REFERENCES

Anselmo, A. N., Bumeister, R., Thomas, J. M. and White, M. A. (2002). Critical contribution of linker proteins to Raf kinase activation. J. Biol. Chem. 277(8): 5940-3. 11741918

Bell, B., Xing, H., Yan, K., Gautam, N. and Muslin, A. J. (1999). KSR-1 binds to G-protein betagamma subunits and inhibits beta gamma-induced mitogen-activated protein kinase activation. J. Biol. Chem. 274(12): 7982-6. 10075696

Brennan, J. A., Volle, D. J., Chaika, O. V. and Lewis, R. E. (2002). Phosphorylation regulates the nucleocytoplasmic distribution of kinase suppressor of Ras. J. Biol. Chem. 277(7): 5369-77. 11741955

Bumeister R., Rosse C., Anselmo A., Camonis J. and White M. A. (2004). CNK2 couples NGF signal propagation to multiple regulatory cascades driving cell differentiation. Curr. Biol. 14: 439-445. PubMed citation: 15028221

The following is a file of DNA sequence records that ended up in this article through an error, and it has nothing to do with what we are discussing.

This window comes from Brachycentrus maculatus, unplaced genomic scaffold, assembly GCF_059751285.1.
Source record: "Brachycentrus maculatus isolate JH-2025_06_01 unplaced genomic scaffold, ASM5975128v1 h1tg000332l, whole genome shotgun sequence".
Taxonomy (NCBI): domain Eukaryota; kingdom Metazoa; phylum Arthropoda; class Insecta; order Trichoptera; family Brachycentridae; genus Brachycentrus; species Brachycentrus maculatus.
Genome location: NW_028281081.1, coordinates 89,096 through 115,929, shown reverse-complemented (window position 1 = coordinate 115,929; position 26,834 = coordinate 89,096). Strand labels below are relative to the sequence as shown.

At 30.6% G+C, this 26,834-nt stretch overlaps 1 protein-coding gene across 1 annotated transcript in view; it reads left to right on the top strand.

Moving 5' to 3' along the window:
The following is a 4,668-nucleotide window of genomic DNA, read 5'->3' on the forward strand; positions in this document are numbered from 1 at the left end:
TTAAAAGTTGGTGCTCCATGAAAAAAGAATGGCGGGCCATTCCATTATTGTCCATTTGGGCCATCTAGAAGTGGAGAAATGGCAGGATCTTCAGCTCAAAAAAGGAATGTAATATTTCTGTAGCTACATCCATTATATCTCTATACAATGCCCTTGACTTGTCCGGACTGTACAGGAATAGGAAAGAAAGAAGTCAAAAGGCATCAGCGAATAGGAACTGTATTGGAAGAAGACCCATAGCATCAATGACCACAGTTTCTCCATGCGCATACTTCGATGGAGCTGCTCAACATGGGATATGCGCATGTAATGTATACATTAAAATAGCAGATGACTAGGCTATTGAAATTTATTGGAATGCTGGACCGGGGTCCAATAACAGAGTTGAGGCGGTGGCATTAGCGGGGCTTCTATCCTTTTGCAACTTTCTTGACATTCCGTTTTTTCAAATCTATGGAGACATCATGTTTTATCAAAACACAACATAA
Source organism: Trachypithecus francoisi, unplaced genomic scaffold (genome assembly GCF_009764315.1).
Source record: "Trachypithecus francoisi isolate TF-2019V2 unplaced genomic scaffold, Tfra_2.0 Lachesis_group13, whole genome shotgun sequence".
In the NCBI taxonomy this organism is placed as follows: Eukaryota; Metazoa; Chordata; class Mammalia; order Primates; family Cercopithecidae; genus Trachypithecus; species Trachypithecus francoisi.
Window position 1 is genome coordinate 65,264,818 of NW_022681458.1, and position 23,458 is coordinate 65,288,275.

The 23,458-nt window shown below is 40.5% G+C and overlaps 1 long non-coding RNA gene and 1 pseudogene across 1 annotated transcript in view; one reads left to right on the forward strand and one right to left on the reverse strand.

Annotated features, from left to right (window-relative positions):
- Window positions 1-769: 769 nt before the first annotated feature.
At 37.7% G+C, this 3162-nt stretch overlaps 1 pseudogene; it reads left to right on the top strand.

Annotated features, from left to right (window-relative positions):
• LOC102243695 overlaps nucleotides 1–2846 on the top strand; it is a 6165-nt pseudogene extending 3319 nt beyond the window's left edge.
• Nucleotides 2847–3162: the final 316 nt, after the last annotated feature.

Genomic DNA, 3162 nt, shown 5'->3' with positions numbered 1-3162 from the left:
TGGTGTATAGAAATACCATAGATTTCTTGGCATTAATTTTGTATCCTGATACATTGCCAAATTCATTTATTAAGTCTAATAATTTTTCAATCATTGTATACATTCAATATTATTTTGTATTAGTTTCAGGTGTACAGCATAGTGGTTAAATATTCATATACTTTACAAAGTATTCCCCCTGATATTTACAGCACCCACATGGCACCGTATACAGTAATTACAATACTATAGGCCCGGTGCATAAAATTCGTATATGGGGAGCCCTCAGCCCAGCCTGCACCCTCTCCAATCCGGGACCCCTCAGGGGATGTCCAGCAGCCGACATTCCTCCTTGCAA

Cacace, A. M., et al. (1999). Identification of constitutive and ras-inducible phosphorylation sites of KSR: implications for 14-3-3 binding, mitogen-activated protein kinase binding, and KSR overexpression. Mol. Cell. Biol. 19(1): 229-40. PubMed Citation: 9858547

Choi, K. Y., Satterberg, B., Lyons, D. M. and Elion, E. A. (1994). Ste5 tethers multiple protein kinases in the MAP kinase cascade required for mating in S. cerevisiae. Cell 78: 499-512. 8062390

Chong, H., Vikis, H. G. and Guan, K. L. (2003). Mechanisms of regulating the Raf kinase family. Cell. Signal. 15: 463-469. PubMed citation: 12639709

Davies, H., et al. (2002). Mutations of the BRAF gene in human cancer. Nature 417: 949-954. PubMed citation: 12068308

Denouel-Galy, A., Douville, E. M., Warne, P. H., Papin, C., Laugier, D., Calothy, G., Downward, J. and Eychene, A. (1997). Murine Ksr interacts with MEK and inhibits Ras-induced transformation. Curr. Biol. 8: 46-55. 9427625